To see why they branch this way he built a small solar array using the Fibonacci formula, stepping cells at specific intervals and heights. He then compared the energy output with identical cells set in a row. Aidan reports the results: “The Fibonacci tree design performed better than the flat-panel model. The tree design made 20% more electricity and collected 2 1/2 more hours of sunlight during the day. But the most interesting results were in December, when the Sun was at its lowest point in the sky. The tree design made 50% more electricity, and the collection time of sunlight was up to 50% longer!”
His results did turn out to be incorrect though. Voltage (what he measured) is not an accurate measure of energy from a solar cell– he measured higher voltage simply because he swept a larger portion of sky. Solar cells in series are as only as good as the weakest one, so the tree design is only as good as the worst positioned cell for amperage, which multiplied by voltage creates usable energy.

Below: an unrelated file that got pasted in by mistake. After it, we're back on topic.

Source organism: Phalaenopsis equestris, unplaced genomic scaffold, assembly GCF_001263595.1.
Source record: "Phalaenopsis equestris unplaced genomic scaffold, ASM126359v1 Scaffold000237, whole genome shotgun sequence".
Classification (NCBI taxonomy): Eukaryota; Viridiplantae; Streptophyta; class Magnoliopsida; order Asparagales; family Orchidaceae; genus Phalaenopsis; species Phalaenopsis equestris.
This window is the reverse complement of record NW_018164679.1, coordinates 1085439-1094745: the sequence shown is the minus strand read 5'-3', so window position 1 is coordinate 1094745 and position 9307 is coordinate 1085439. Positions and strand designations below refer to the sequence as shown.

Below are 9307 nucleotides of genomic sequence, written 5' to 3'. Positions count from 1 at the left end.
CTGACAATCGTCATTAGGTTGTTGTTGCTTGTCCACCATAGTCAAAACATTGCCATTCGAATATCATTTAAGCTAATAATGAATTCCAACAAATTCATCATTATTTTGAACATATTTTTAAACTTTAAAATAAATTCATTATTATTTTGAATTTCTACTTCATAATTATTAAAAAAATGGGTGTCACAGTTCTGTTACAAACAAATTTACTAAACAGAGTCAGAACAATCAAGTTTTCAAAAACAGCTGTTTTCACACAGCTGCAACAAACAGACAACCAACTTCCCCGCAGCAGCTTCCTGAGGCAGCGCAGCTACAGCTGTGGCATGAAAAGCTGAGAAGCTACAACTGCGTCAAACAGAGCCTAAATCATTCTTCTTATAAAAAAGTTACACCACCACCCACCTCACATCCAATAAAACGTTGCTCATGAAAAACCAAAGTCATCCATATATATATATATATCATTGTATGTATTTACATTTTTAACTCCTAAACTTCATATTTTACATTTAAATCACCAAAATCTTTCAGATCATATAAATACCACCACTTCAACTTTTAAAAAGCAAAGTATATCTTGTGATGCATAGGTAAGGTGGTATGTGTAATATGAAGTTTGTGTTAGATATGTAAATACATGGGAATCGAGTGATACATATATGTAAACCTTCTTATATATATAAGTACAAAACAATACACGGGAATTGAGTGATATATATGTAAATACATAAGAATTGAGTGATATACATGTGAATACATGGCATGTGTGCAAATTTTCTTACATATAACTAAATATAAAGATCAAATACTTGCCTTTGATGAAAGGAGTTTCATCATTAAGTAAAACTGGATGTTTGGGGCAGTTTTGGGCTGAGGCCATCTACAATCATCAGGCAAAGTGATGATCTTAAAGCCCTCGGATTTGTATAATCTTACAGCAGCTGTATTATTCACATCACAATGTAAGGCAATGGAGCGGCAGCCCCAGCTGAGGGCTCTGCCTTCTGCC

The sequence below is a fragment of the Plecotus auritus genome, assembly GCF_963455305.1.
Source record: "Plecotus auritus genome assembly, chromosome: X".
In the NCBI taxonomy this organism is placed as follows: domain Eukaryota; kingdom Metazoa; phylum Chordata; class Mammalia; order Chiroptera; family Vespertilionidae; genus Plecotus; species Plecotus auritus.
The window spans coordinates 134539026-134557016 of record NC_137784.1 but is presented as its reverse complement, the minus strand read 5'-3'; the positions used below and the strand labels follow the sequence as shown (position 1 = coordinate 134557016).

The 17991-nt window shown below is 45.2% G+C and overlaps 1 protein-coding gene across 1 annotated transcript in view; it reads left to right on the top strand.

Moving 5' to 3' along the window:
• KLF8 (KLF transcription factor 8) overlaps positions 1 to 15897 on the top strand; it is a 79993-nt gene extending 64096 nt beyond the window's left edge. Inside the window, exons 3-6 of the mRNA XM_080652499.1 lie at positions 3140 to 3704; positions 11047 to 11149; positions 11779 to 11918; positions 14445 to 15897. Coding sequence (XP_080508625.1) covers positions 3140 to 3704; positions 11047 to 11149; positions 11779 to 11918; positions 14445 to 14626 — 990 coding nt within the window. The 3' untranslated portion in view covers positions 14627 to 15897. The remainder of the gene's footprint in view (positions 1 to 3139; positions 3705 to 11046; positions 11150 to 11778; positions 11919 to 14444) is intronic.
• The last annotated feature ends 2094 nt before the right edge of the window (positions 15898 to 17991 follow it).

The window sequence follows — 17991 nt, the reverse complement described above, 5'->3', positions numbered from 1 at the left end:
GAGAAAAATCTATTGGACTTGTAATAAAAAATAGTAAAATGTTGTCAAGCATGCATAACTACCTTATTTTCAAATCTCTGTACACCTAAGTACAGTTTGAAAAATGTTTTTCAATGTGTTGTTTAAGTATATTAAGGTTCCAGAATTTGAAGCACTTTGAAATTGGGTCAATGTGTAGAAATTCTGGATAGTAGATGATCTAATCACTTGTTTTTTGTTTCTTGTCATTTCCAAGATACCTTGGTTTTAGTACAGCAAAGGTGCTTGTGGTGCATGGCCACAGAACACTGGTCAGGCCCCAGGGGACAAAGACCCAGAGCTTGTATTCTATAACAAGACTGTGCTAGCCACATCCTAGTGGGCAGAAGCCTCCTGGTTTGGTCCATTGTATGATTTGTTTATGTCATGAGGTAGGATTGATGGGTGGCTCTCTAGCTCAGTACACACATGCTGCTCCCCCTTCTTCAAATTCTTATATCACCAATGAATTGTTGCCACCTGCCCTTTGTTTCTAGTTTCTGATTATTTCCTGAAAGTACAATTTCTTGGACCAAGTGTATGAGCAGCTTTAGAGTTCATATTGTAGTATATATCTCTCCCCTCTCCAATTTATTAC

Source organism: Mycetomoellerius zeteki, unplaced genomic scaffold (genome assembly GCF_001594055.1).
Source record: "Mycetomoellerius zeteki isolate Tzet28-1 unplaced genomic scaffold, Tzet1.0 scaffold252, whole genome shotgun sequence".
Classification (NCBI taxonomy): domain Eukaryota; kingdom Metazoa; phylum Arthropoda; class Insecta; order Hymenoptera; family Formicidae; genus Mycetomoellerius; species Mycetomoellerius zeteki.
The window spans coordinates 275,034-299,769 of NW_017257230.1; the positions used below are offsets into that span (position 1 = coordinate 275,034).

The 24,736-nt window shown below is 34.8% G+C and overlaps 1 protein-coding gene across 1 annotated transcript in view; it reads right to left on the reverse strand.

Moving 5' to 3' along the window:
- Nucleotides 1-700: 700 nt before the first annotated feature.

This story is very inspiring and I think that Aiden’s passion to unravel a mystery shows how exciting the path of scientific discovery is. Impressively he is demonstrating the power of biomimicry — a concept that many see as the pinnacle of good design, but one that thus far has been exceptionally difficult to achieve. Way to go!